Availability and Distribution of Base Flow in Lower Honokohau Stream, Island of Maui

Water-Resources Investigations Report 03-4060


By Richard A. Fontaine


Prepared in cooperation with the

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Honokohau Stream is one of the few perennial streams in the Lahaina District of West Maui. Current Honokohau water-use practices often lead to conflicts among water users, which are most evident during periods of base flow. To better manage the resource, data are needed that describe the availability and distribution of base flow in lower Honokohau Stream and how base flow is affected by streamflow diversion and return-flow practices.Flow-duration discharges for percentiles ranging from 50 to 95 percent were estimated at 13 locations on lower Honokohau Stream using data from a variety of sources. These sources included (1) available U.S. Geological Survey discharge data, (2) published summaries of Maui Land & Pineapple Company, Inc. diversion and water development-tunnel data, (3) seepage run and low-flow partial-record discharge measurements made for this study, and (4) current (2003) water diversion and return-flow practices. These flow-duration estimates provide a detailed characterization of the distribution and availability of base flow in lower Honokohau Stream.

Estimates of base-flow statistics indicate the significant effect of Honokohau Ditch diversions on flow in the stream. Eighty-six percent of the total flow upstream from the ditch is diverted from the stream. Immediately downstream from the diversion dam there is no flow in the stream 91.2 percent of the time, except for minor leakage through the dam. Flow releases at the Taro Gate, from Honokohau Ditch back into the stream, are inconsistent and were found to be less than the target release of 1.55 cubic feet per second on 9 of the 10 days on which measurements were made. Previous estimates of base-flow availability downstream from the Taro Gate release range from 2.32 to 4.6 cubic feet per second (1.5 to 3.0 million gallons per day). At the two principal sites where water is currently being diverted for agricultural use in the valley (MacDonald’s and Chun’s Dams), base flows of 2.32 cubic feet per second (1.5 million gallons per day) are available more than 95 percent of the time at MacDonald’s Dam and 80 percent of the time at Chun’s Dam. Base flows of 4.6 cubic feet per second (3.0 million gallons per day) are available 65 and 56 percent of the time, respectively.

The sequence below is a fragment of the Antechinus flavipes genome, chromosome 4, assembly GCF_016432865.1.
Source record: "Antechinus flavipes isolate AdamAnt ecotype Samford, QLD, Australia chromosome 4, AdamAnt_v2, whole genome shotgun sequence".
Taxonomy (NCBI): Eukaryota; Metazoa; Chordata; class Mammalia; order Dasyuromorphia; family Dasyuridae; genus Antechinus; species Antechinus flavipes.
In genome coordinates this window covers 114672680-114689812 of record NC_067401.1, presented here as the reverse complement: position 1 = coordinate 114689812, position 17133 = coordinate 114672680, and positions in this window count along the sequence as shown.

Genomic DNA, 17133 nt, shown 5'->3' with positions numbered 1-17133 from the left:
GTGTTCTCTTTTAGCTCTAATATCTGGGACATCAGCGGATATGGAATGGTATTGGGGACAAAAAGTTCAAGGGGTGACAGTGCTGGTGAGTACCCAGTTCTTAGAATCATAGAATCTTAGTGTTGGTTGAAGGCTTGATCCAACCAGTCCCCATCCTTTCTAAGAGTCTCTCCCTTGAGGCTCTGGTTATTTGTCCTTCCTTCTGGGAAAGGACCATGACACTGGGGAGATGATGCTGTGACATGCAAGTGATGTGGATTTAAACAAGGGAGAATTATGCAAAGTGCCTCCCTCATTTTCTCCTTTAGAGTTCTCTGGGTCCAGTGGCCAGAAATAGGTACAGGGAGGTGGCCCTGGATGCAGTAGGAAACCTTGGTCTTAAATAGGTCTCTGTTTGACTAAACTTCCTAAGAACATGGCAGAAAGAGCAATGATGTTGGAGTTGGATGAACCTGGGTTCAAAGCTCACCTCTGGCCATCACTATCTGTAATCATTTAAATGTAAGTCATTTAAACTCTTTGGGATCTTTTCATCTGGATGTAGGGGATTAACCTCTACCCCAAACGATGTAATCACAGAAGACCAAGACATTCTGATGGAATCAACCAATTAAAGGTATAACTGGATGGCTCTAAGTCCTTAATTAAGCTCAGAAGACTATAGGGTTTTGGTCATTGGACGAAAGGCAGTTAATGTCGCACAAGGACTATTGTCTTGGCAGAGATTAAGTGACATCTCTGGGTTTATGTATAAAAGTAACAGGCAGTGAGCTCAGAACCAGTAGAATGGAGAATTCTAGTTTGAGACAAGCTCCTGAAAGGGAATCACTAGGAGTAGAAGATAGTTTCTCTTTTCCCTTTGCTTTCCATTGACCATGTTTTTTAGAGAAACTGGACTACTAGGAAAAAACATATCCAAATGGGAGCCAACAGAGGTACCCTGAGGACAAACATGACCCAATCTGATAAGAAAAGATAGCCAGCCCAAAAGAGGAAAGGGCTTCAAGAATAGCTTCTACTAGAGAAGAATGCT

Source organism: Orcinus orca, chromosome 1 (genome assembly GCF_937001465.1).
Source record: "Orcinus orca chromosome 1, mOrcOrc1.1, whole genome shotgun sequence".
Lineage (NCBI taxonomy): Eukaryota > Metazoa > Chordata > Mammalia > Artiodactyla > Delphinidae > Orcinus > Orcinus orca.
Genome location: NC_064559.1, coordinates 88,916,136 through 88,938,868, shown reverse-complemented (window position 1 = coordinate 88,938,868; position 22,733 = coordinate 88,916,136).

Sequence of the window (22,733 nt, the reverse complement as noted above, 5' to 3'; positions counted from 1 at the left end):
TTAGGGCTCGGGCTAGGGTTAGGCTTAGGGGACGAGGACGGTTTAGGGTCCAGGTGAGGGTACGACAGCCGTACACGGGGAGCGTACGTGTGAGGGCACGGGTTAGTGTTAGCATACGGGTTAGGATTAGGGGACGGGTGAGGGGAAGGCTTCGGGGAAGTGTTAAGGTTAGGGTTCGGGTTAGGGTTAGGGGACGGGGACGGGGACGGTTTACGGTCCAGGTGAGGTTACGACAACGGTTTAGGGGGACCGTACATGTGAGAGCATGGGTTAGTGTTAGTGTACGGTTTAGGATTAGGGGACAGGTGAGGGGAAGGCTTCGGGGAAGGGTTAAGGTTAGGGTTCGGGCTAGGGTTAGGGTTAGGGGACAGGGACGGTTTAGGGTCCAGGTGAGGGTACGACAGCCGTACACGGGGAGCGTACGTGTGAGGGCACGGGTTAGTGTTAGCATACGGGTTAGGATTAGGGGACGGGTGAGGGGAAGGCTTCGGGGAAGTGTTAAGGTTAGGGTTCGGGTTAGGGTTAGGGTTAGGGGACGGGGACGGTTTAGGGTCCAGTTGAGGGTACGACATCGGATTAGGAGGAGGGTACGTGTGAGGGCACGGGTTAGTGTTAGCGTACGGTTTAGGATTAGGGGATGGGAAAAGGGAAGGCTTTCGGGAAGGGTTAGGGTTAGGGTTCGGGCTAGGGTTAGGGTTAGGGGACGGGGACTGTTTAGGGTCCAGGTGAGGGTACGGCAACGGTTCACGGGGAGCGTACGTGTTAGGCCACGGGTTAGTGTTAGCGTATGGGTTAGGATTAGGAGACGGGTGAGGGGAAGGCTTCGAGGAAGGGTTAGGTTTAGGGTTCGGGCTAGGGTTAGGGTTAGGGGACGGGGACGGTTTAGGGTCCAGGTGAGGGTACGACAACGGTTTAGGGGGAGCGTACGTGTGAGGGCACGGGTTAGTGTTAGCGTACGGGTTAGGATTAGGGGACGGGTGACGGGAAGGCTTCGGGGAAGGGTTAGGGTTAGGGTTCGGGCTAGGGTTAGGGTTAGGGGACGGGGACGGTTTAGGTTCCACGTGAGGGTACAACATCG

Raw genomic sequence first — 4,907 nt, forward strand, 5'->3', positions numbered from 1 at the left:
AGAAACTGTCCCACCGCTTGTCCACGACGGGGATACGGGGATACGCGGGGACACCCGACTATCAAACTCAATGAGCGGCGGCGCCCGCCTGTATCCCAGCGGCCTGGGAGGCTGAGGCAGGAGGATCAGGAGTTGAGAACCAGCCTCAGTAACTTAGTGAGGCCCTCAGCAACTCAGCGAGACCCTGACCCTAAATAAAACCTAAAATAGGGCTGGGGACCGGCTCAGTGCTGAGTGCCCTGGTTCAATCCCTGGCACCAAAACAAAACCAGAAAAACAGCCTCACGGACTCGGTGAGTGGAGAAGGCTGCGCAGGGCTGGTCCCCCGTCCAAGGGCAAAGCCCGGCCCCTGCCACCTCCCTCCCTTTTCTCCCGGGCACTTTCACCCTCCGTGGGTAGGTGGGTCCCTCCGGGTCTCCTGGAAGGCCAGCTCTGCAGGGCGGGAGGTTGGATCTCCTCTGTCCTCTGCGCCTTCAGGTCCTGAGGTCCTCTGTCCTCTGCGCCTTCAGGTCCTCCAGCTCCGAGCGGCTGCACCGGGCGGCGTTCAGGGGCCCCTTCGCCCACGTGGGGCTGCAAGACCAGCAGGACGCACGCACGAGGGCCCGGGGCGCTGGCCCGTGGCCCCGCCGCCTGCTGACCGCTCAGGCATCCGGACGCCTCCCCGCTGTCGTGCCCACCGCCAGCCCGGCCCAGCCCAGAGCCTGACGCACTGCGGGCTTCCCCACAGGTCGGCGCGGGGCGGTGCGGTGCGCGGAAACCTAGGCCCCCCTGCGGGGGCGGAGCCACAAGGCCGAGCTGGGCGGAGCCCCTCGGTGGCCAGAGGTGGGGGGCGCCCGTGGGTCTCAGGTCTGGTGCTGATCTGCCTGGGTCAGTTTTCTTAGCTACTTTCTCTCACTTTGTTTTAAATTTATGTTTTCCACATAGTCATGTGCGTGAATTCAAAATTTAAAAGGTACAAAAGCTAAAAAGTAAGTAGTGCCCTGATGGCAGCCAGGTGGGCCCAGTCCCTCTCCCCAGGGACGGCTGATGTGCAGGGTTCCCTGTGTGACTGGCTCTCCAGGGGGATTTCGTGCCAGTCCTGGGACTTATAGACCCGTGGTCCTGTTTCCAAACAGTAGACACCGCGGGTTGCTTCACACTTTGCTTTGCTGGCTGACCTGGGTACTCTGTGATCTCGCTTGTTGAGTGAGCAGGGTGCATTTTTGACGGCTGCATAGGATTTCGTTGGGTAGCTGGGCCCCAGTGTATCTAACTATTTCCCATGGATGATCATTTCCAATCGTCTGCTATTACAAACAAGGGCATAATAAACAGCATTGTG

A base-flow water-accounting model was developed to estimate how flow-duration discharges for 13 sites on Honokohau Stream would change in response to a variety of flow release and diversion practices. A sample application of the model indicates that there is a 1 to 1 relation between changes in flow release rates at the Taro Gate and base flow upstream from MacDonald’s Dam. At Chun’s Dam the relation between Taro Gate releases and base flow varies with flow-duration percentiles. At the 95th and 60th percentiles, differences in base flow at Chun’s Dam would equal about 50 and 90 percent of the change at the Taro Gate.





Purpose and Scope


Description of Study Area

Physical Setting

Geologic Setting

Hydrologic Setting and Water Diversions

Data Collection and Analysis

Streamflow-Gaging Stations

Low-Flow Partial-Record Stations

Historic Discharge Measurements at Miscellaneous Sites

Base-Flow Availability and Distribution

Seepage Runs

Effect of Honokohau Ditch Diversion

Taro Gate Releases

Extrapolation of Base-Flow Characteristics

Base-Flow Water-Accounting Model

Accuracy of Data and Base-Flow Estimates

Summary and Conclusions

References Cited

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Last modified: Thursday, September 01 2005, 02:19:53 PM
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